California Finally Bans Forced Sterilization of Female Inmates

by Vins
Published: Updated:

In September 2014, California governor Jerry Brown signed into law SB 1135, a bill banning the forced sterilization of female inmates as a form of birth control. The bill was introduced by Sen. Hannah-Beth Jackson after the Center for Investigative Reporting disclosed in 2013 that 148 women were sterilized in violation of prison rules between 2006 and 2010.  CIR also reports that there could be hundreds of more cases dating back to the 1990s.  In June, a state audit confirmed that over a quarter of the procedures were performed without inmates’ consent.

The state of California paid doctors nearly $150,000 to perform tubal ligations on inmates between 1997 and 2010.  According to Dr. James Heinrich, the OB-GYN at Valley State Prison for Women, “That isn’t a huge amount of money compared to what you save in welfare paying for these unwanted children- as they procreated more.” Several former inmates have come forward with the help of prison advocacy group Justice Now to reveal that they were pressured by doctors to have tubal ligations.  Doctors at Valley State have also been accused of asking women to sign consent forms while they are in labor. State law has required approval for sterilization procedures by the Health Care Review Committee since 1994, but no requests have come before that committee, despite the 148 procedures that have been documented. Although the bill passed unanimously in August 2014, the compulsory sterilizations are a reminder of California’s dark history of abuse via eugenics. Justice Now reports that two thirds of the inmates sterilized are women of color, and that doctors purposefully targeted poor, uneducated, drug addicted, and mentally ill women when pushing for sterilization.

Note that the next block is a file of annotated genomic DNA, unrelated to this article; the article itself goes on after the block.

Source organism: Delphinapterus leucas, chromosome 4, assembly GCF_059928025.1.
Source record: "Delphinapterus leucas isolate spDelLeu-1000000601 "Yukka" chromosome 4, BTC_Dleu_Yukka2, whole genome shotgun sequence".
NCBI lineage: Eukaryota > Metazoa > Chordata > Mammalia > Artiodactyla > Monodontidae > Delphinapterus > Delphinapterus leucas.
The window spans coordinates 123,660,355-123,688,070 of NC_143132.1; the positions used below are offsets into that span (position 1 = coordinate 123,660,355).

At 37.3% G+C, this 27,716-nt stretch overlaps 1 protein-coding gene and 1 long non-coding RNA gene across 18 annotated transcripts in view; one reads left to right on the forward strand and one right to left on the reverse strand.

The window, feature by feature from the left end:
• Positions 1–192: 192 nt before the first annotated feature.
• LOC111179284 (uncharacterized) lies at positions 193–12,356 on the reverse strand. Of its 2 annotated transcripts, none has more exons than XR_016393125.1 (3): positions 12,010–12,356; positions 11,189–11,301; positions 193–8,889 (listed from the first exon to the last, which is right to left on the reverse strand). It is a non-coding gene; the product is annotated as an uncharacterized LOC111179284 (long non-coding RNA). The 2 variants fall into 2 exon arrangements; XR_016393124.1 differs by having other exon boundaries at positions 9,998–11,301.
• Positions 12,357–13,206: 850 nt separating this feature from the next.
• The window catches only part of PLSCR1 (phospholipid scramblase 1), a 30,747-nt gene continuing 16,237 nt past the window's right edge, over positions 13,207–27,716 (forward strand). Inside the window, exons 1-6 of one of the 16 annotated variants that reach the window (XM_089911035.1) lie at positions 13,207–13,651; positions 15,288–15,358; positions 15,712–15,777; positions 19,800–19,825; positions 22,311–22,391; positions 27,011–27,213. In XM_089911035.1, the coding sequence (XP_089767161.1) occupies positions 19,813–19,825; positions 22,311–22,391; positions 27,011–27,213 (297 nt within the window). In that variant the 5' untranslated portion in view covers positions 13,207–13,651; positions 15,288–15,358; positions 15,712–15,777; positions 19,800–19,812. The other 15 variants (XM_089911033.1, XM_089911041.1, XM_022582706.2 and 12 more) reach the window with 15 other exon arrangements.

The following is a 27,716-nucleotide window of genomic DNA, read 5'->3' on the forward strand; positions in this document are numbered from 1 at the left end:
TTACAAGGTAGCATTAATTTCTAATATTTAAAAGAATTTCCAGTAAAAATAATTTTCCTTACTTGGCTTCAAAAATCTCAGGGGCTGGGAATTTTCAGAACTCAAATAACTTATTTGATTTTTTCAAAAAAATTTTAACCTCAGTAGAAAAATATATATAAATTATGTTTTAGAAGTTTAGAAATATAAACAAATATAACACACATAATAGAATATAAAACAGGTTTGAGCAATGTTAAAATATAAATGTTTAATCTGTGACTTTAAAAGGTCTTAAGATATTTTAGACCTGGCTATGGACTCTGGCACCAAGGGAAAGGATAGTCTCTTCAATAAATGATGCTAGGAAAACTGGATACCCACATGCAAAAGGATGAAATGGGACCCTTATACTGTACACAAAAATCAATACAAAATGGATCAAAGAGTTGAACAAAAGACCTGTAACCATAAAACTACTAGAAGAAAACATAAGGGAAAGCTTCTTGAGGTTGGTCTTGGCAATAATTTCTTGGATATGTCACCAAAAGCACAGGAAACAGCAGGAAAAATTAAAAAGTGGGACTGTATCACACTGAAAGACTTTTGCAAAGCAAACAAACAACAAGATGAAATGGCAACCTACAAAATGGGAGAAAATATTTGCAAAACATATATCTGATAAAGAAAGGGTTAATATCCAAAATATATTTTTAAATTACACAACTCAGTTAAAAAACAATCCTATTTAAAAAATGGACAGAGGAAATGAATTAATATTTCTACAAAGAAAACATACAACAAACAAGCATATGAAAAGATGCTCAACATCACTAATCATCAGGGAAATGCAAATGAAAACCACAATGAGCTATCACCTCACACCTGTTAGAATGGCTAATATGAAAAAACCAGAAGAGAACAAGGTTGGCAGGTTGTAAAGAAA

A few mainstream media outlets such as NBC News and the Washington Post have done light reporting on SB 1135, but failed to cover the entire story.  Without the historical background of eugenics in California, interviews with doctors, state officials, or, most importantly, the victims themselves, the reporting done by mainstream news outlets is not contextualized and incomplete.

Source: Katie McDonough, “’He Made Me Feel Like a Bad Mother If I Didn’t Do It’: California Bans Forced Sterilization in Prison,” Salon, September 26, 2014,

Student Researcher: Madeline Pajerowski (Burlington College)

Faculty Evaluator: Rob Williams (Burlington College)